Bhubaneswar: School of Women Studies, Utkal University in collaboration with Oxfam India organised a youth festival “Empowerment Not Age” under its campaign “Bano Nahi Soch” at here Tuesday.
“The festival aims to sensitise young people about the issues of child marriage and empowerment of young girls. It aims to create conversations and help young people voice against old social systems that promote gender inequality and oppress women and girls” said Akshaya Kumar Biswal, Regional Manager Oxfam India.
‘Bano Nahi Soch’ is a campaign by Oxfam India to end violence against women and girls. The campaign calls on men and women to help change social practices that discriminate against women and lead to violence, Biswal added.
“Recently the central government informed that it is considering raising the minimum legal age of marriage for young women from 18 to 21, ostensibly to delay the age of motherhood, improve nutritional level among young
mothers and decrease maternal mortality rates, he further said.
The Empowerment Not Age campaign takes a hard look at ground realities and evidence-backed research in order to examine whether a legal intervention is the best route to delay the age of
marriage in young women.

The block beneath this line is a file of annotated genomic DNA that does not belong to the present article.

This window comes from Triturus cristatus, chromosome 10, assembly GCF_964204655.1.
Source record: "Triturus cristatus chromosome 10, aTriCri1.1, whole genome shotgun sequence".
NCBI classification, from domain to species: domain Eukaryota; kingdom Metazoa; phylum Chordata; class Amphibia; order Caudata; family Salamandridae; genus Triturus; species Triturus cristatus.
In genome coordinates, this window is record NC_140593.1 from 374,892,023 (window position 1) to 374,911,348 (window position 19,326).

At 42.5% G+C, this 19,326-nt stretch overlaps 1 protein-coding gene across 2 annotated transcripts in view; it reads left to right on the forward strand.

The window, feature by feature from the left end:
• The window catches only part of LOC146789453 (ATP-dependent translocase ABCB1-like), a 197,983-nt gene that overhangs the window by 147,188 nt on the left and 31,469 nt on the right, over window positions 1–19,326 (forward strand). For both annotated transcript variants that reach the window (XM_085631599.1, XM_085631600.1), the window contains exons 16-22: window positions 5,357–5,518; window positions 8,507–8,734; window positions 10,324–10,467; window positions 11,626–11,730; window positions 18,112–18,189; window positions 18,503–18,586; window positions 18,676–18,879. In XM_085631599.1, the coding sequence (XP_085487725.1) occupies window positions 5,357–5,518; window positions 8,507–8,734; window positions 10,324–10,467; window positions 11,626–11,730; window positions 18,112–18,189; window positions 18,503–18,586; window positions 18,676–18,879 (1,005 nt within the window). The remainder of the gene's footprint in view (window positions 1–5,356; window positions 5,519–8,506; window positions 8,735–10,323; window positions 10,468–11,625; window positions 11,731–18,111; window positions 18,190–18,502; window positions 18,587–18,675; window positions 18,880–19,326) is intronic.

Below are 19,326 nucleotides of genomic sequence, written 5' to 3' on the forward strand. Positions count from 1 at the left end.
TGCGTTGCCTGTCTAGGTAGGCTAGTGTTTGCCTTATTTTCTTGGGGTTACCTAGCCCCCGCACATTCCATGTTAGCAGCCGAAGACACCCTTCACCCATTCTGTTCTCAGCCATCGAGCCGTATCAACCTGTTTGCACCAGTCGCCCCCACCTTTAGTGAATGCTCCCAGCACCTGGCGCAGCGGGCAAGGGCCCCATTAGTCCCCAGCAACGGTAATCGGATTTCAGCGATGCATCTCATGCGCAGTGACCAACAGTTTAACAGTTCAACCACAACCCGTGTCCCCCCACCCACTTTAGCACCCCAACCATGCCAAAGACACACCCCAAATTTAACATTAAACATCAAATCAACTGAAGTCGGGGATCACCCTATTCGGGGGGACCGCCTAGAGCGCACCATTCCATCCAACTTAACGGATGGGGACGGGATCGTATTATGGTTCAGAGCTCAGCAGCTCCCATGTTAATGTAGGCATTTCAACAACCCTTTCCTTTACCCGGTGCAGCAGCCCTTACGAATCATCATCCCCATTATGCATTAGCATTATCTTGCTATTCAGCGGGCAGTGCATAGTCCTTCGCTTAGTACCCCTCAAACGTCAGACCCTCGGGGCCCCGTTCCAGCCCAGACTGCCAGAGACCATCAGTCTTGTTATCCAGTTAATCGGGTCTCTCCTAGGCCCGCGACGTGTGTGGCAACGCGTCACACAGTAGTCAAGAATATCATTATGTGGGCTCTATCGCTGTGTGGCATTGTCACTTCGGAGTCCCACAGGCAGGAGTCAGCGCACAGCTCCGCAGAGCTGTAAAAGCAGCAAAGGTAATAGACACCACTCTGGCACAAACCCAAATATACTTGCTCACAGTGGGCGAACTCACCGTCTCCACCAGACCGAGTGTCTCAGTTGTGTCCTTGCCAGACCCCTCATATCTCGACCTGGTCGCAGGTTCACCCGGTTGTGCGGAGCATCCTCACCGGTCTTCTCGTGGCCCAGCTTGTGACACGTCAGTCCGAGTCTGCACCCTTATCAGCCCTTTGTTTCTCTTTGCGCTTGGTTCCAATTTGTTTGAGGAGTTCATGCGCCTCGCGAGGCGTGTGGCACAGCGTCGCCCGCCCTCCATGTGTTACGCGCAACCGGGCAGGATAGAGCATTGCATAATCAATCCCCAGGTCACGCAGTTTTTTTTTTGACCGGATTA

The evidence clearly demonstrates that a focus on improving young women’s lives through better education, employment opportunities, safety from violence, and increased agency all directly contribute to delaying marriage. We know that if women have the opportunity to complete their
education and earn money, they are less likely to be viewed as financial burdens that need to be married off at an early age.
Rukmini Panda, Programme officer, Gender Justice, Oxfam India, said “Educated girls have more power to negotiate their marriages with
their families.We also know that early marriage in India is the result of several deep-rooted social norms, such
as the belief that early marriage will save a woman from sexual violence, assure a lower dowry, prevent elopement and will protect her honour. While there is no evidence to back these claims, these deep-rooted norms are unlikely to shift
because of a legal amendment”.
“Consequently, the families of 56% of women in India who will
likely get married under the age of 21 as per existing evidence, most of whom belong to poor and marginalized communities, will be turned into criminals overnight with the introduction of this law”, she added
We demands that the government should focus on creating
positive incentives for young women and their families to delay marriage, instead of criminalising them through this law she said.
Utkal University’s first Women Vice Chancellor Sabita Acharya said ” We will make sure that the varsity and all it’s affiliated colleges provide violence-free and discrimination free environment to the students. “